One can cherry-pick non-xenophobic passages from the Koran just like you do from the Bible. The problem with BOTH religions is the many cherry-pick differently.

Even the Nazis had military chaplains to assure the troops that they were doing the right thing and could be proud of their work. Nazi soldiers had the words "Gott mit uns" (God with us) on their belt buckles.

I don’t understand how anyone whose behaviour blatantly contradicts those messages could be called a Christian at all – let alone a radical one.

Likewise many Islamic scholars say the same thing about the same behavior among those who call themselves Muslim.

Christian Science Monitor: The myth of Muslim support for terror

Americans are more approving of terrorist attacks against civilians than any major Muslim country except for Nigeria.

The survey, conducted in December 2006 by the University of Maryland’s prestigious Program on International Public Attitudes, shows that only 46 percent of Americans think that "bombing and other attacks intentionally aimed at civilians" are "never justified," while 24 percent believe these attacks are "often or sometimes justified."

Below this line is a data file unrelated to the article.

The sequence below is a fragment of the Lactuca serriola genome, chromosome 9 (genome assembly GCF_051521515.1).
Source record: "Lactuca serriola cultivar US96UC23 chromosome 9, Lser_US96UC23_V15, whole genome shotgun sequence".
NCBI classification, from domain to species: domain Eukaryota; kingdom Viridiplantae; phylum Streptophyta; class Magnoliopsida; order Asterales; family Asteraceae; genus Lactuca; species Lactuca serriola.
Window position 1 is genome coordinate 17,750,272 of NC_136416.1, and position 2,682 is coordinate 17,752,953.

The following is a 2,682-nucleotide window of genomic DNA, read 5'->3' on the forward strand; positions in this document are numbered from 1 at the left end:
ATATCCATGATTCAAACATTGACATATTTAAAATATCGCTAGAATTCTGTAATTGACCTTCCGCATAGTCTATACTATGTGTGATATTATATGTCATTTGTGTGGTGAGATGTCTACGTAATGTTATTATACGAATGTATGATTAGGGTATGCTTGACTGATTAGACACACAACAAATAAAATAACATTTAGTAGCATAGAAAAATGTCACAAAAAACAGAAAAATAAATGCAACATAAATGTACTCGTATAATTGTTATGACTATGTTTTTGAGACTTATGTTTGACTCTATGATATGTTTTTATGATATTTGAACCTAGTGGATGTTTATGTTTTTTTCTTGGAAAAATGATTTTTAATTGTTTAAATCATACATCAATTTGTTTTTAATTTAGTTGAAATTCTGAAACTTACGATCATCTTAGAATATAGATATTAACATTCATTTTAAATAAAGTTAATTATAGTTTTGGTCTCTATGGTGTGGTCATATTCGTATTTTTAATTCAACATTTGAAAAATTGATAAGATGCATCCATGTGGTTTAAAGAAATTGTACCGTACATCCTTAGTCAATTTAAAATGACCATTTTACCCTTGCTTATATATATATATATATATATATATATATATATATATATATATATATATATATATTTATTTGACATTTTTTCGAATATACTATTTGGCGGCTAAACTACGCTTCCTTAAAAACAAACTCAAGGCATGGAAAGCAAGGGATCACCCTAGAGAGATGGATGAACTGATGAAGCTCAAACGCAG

Contrast those numbers with 2006 polling results from the world’s most-populous Muslim countries – Indonesia, Pakistan, Bangladesh, and Nigeria. Terror Free Tomorrow, the organization I lead, found that 74 percent of respondents in Indonesia agreed that terrorist attacks are "never justified"; in Pakistan, that figure was 86 percent; in Bangladesh, 81 percent.

Eldakka (profile) says:

Re: Re: Re:4 Re:

Just going on the quotes you’ve posted, but:

"bombing and other attacks intentionally aimed at civilians" are "never justified,"

and

agreed that terrorist attacks are "never justified";

are not the same thing.

At the time the following actions were done, they were not regarded as terror attacks, but as militarily justifiable:

  • nuclear bombing of Hiroshima
  • nuclear bombing of Nagasaki
  • fire-bombing of Tokyo
  • fire-bombing of Dresden